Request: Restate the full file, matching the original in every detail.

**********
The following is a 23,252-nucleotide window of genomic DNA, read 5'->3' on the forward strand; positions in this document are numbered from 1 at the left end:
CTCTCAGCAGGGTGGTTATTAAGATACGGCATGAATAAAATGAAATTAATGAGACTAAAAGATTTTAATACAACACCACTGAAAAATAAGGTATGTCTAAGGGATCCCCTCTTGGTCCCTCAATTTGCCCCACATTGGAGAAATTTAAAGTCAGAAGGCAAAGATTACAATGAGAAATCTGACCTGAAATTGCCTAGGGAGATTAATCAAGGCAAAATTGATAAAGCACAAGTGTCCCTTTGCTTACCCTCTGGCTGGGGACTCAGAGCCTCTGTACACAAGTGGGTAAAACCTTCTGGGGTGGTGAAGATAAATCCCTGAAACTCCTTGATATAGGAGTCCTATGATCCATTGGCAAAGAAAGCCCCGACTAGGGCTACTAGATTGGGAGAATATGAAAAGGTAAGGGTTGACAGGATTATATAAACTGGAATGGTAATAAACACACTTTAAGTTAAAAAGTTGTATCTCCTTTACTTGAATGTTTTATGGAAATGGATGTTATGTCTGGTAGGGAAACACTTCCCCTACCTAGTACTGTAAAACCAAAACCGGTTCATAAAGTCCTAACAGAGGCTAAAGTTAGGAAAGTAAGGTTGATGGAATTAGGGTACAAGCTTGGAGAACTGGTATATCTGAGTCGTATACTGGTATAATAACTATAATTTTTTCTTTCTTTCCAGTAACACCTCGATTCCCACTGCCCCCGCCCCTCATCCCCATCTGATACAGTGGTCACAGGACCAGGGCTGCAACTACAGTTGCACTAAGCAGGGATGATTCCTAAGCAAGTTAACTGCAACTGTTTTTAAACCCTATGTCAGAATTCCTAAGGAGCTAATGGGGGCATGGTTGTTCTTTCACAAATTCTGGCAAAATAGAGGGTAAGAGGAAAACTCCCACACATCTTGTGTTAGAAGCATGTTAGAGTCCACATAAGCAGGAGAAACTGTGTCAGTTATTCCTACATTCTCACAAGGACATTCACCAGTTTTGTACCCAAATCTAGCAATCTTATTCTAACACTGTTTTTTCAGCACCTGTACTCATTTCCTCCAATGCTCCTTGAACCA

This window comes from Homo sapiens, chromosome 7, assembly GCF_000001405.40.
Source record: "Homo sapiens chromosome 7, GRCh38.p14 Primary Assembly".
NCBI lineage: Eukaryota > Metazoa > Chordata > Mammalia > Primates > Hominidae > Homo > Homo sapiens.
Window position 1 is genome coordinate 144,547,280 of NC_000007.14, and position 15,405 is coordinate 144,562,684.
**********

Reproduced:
The following is a 23,252-nucleotide window of genomic DNA, read 5'->3' on the forward strand; positions in this document are numbered from 1 at the left end:
CTCTCAGCAGGGTGGTTATTAAGATACGGCATGAATAAAATGAAATTAATGAGACTAAAAGATTTTAATACAACACCACTGAAAAATAAGGTATGTCTAAGGGATCCCCTCTTGGTCCCTCAATTTGCCCCACATTGGAGAAATTTAAAGTCAGAAGGCAAAGATTACAATGAGAAATCTGACCTGAAATTGCCTAGGGAGATTAATCAAGGCAAAATTGATAAAGCACAAGTGTCCCTTTGCTTACCCTCTGGCTGGGGACTCAGAGCCTCTGTACACAAGTGGGTAAAACCTTCTGGGGTGGTGAAGATAAATCCCTGAAACTCCTTGATATAGGAGTCCTATGATCCATTGGCAAAGAAAGCCCCGACTAGGGCTACTAGATTGGGAGAATATGAAAAGGTAAGGGTTGACAGGATTATATAAACTGGAATGGTAATAAACACACTTTAAGTTAAAAAGTTGTATCTCCTTTACTTGAATGTTTTATGGAAATGGATGTTATGTCTGGTAGGGAAACACTTCCCCTACCTAGTACTGTAAAACCAAAACCGGTTCATAAAGTCCTAACAGAGGCTAAAGTTAGGAAAGTAAGGTTGATGGAATTAGGGTACAAGCTTGGAGAACTGGTATATCTGAGTCGTATACTGGTATAATAACTATAATTTTTTCTTTCTTTCCAGTAACACCTCGATTCCCACTGCCCCCGCCCCTCATCCCCATCTGATACAGTGGTCACAGGACCAGGGCTGCAACTACAGTTGCACTAAGCAGGGATGATTCCTAAGCAAGTTAACTGCAACTGTTTTTAAACCCTATGTCAGAATTCCTAAGGAGCTAATGGGGGCATGGTTGTTCTTTCACAAATTCTGGCAAAATAGAGGGTAAGAGGAAAACTCCCACACATCTTGTGTTAGAAGCATGTTAGAGTCCACATAAGCAGGAGAAACTGTGTCAGTTATTCCTACATTCTCACAAGGACATTCACCAGTTTTGTACCCAAATCTAGCAATCTTATTCTAACACTGTTTTTTCAGCACCTGTACTCATTTCCTCCAATGCTCCTTGAACCA

This window comes from Homo sapiens, chromosome 7, assembly GCF_000001405.40.
Source record: "Homo sapiens chromosome 7, GRCh38.p14 Primary Assembly".
NCBI lineage: Eukaryota > Metazoa > Chordata > Mammalia > Primates > Hominidae > Homo > Homo sapiens.
Window position 1 is genome coordinate 144,547,280 of NC_000007.14, and position 15,405 is coordinate 144,562,684.